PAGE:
We Listen To The Universe
Radio Astronomy is a branch of astronomy that studies celestial objects at radio frequencies.
The MBO Radio Astronomy Group have a number of projects on the go which include:
- Radio Jove – observing and analysing natural radio emissions from Jupiter, the Sun, and our galaxy. We have two Radio Jove receivers hooked up to two dipole antennae above the roof, so we can do interferometry (effectively “steering” the reception beam).
- Hydrogen line radio astrometry – The hydrogen line (1420.40575 MHz) is the precession frequency of neutral hydrogen atoms, the most abundant substance in space. It happens to fall in the quietest part of the radio spectrum, what’s known as the Microwave Window. These individual atoms chirping away at 1420 MHz make a powerful chorus, which is readily detected by even small radio telescopes. The hydrogen line is a protected spectrum because It’s a great frequency for observing the structure of the universe, and some of the best and most detailed Milky Way radio maps have been made on the hydrogen line. It is probably the world’s most popular radio astronomy frequency. We have two 2-metre dishes above the roof feeding a dual channel 1420MHz receiver.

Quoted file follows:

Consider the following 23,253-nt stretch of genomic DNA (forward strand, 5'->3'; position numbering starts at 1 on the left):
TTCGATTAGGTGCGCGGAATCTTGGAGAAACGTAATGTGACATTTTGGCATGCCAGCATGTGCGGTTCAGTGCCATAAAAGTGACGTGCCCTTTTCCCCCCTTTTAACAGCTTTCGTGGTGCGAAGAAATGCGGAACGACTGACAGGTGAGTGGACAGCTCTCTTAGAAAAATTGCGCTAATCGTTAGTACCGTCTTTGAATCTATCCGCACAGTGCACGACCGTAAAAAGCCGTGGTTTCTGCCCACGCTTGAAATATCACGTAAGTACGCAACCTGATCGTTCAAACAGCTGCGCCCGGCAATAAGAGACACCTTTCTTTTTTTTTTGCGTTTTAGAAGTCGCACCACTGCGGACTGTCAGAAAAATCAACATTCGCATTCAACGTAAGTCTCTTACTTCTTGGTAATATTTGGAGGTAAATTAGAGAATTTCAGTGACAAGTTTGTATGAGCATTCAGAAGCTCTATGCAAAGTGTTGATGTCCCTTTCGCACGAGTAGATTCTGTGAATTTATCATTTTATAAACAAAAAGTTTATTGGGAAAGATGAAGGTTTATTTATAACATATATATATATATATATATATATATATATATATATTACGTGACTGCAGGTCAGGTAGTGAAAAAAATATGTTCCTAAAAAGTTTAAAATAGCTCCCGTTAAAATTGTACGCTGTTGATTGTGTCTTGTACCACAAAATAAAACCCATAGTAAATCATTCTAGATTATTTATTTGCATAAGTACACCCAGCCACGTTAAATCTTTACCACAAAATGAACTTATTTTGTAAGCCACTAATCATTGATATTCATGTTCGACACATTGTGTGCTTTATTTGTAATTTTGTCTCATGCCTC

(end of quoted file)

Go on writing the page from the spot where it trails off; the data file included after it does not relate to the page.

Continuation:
- Magnetometry – study of variations in the Earth’s magnetic field. The field forms a magnetic dipole, with the south magnetic pole near the Earth’s geographic north pole. The Earth’s magnetic field, which extends several tens of thousands of kilometres into space, is called the magnetosphere and it is this that is affected by events on the Sun. We have a 2-channel magnetometer utilising fluxgate magnetometers.
- A number of other projects are in the pipeline, including lightning detector, muon detector, earthquake detector, etc, as personnel and interest develop.
Check out our projects at https://rag.mbo.org.au/